Students confess, flirt incognito
Published: Thursday, February 28, 2013
Updated: Thursday, February 28, 2013 19:02
Three anonymous Facebook pages that focus on commentary about Loyola social life have recently become a hit with some students and a slight concern with others.
Loyno Confessions, Loyno Crushes and Loyno Compliments, three unrelated pages created by different people in the Loyola community, all sprung up around Feb. 21. The three pages use anonymous surveys hosted by a different website for students to submit their thoughts and have them reposted to the Facebook page.
The creators of the page have chosen to stay anonymous.
“It’s become a common part of our daily conversation talking about which friends were complimented,” English writing sophomore Gabrielle Gatto said.
The page creators cite the desire to see one’s own name mentioned as the reason for the rapid rise in popularity of the groups.
“I think people are mostly anxious to read more. I’ve even got confessions about people waiting to see if their names appear on the page,” the creator of Loyno Confessions said.
The inspiration for the pages comes from other schools that have started similar social experiments.
Confessions’ inspiration comes from a similar Facebook group from Tulane.
“Reading their confessions made me wonder what it is that Loyola students had to confess,” the creator of Confessions said.
Loyno Compliments follows the model of a social project started by students at Queen’s University and continued at Columbia University. Compliments wanted to provide a medium for students who want to say something nice about someone at Loyola, but would not feel comfortable saying it in person.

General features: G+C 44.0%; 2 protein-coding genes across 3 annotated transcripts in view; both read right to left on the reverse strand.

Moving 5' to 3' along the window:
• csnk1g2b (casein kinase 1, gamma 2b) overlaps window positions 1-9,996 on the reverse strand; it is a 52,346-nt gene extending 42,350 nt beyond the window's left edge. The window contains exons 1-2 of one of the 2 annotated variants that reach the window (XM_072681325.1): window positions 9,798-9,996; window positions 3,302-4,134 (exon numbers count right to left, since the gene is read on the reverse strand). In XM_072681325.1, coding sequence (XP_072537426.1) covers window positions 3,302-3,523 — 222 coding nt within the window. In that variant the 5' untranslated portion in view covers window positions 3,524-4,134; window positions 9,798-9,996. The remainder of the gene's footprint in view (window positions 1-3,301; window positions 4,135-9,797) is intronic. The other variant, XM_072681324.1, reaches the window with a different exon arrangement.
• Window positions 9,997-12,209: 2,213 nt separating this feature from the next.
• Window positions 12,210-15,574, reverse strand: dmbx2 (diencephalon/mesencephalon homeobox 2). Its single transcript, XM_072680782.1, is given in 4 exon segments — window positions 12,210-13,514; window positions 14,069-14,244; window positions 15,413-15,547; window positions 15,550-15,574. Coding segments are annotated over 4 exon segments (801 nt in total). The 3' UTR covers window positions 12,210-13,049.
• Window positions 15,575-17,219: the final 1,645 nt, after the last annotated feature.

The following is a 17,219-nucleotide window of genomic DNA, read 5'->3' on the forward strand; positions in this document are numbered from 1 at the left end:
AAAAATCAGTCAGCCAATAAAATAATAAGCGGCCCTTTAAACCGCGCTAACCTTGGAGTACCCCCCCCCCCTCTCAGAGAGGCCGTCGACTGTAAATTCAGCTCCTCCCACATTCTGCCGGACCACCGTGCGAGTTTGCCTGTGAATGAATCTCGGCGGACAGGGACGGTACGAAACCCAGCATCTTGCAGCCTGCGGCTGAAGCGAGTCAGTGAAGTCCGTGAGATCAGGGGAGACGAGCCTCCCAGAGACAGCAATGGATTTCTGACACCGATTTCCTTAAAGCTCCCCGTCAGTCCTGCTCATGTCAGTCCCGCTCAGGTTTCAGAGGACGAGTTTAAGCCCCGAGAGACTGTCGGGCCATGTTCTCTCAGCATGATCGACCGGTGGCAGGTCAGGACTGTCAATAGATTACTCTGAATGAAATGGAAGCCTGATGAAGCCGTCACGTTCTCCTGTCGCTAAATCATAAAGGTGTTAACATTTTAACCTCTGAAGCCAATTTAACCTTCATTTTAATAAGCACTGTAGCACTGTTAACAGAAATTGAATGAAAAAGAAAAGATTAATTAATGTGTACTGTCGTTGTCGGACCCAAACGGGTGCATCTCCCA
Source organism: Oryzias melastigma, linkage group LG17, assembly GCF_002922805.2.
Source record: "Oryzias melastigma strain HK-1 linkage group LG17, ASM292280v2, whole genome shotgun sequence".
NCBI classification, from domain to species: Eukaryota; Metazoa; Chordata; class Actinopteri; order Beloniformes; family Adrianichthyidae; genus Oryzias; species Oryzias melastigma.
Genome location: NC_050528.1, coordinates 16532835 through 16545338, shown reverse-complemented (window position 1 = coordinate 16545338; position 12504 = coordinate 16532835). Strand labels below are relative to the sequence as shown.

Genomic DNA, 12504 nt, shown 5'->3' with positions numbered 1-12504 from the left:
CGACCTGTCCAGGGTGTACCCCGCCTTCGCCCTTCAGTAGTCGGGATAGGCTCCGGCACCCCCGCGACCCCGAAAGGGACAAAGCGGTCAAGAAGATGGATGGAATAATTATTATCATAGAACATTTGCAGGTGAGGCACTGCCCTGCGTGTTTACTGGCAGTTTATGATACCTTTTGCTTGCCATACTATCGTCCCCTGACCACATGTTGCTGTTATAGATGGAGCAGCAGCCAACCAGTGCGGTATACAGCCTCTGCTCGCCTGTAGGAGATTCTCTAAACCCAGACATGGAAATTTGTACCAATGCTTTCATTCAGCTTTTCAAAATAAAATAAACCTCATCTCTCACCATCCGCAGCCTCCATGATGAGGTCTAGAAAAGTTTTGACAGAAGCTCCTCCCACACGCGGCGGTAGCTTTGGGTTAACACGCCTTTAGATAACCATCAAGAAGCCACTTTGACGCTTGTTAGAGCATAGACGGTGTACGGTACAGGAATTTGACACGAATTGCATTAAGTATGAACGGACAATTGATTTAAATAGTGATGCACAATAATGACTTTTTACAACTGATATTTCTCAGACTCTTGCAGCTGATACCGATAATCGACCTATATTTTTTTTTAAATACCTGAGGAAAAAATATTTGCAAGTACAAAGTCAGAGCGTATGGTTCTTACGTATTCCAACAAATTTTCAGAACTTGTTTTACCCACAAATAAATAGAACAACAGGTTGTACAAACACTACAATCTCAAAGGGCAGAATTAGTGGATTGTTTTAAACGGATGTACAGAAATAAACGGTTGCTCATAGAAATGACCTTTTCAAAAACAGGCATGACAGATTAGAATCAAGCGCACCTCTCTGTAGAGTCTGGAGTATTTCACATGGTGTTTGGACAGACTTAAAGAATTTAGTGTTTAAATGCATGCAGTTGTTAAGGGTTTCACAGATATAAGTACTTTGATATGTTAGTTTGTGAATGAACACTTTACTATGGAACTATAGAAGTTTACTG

“I think this page can serve as a really great way to boost school spirit and help people feel like their positive attributes aren’t going unnoticed,” the creator of Loyno Compliments said.
Despite the positive nature of the majority of the posts, some negative ones have gotten through.
Mark Poepsel, assistant professor of mass communication, believes the anonymous nature of the site creates a potentially dangerous public forum.
“It’s inviting people to talk poorly to one another in a public forum. Any time that happens and it’s anonymous you have the potential for people to make things up, or spread rumors, or say things that one party knows that the other wants to keep secret,” Poepsel said.
This page opens up a venue where a lot of problems can happen, where people can badmouth each other with almost no checks and balances about what’s true or not.
Two similar sites that allowed anonymous posting, JuicyCampus and CollegeACB, were both shut down in 2009 and 2011, respectively, after much controversy over the posts featured.
Both Loyno Compliments and Loyno Confessions said they know where to draw the line, though.
Posts blatantly mentioning something demeaning about someone are usually screened.
“I’m trying not to reveal names if they are submitted in a negative light, so I’ve begun to blank out names and personal descriptions that can be deemed as offensive,” the creator of Confessions said.
“I think anonymous posting can be a good thing, but I do find it beneficial that Loyno Compliments regulates posts to ensure that the page only promotes positive opinions,” the creator of Compliments said.
The sites likely won’t face the legal issues of their predecessors, but far as the legality of using the university’s image in this social context is concerned, Poepsel said that the university can pursue some sort of legal action if there’s any perceived damages to retention or in recruiting new students, but that kind of thing takes years to demonstrate, he said.
“At some point the administration is going to get wind of it, and they’re going to have to deal with it. They’re either going to have to monitor it very closely or try to shut it down,” Poepsel said.
The creator of Loyno Crushes could not be reached at the time of publication.
As for now, the two anonymous creators who responded plan on keeping the pages running. Both intend to keep it up throughout their time at Loyola and have even thought about passing it down.
You’ll likely never find out who they are, though.
Eric Knoepfler can be reached at firstname.lastname@example.org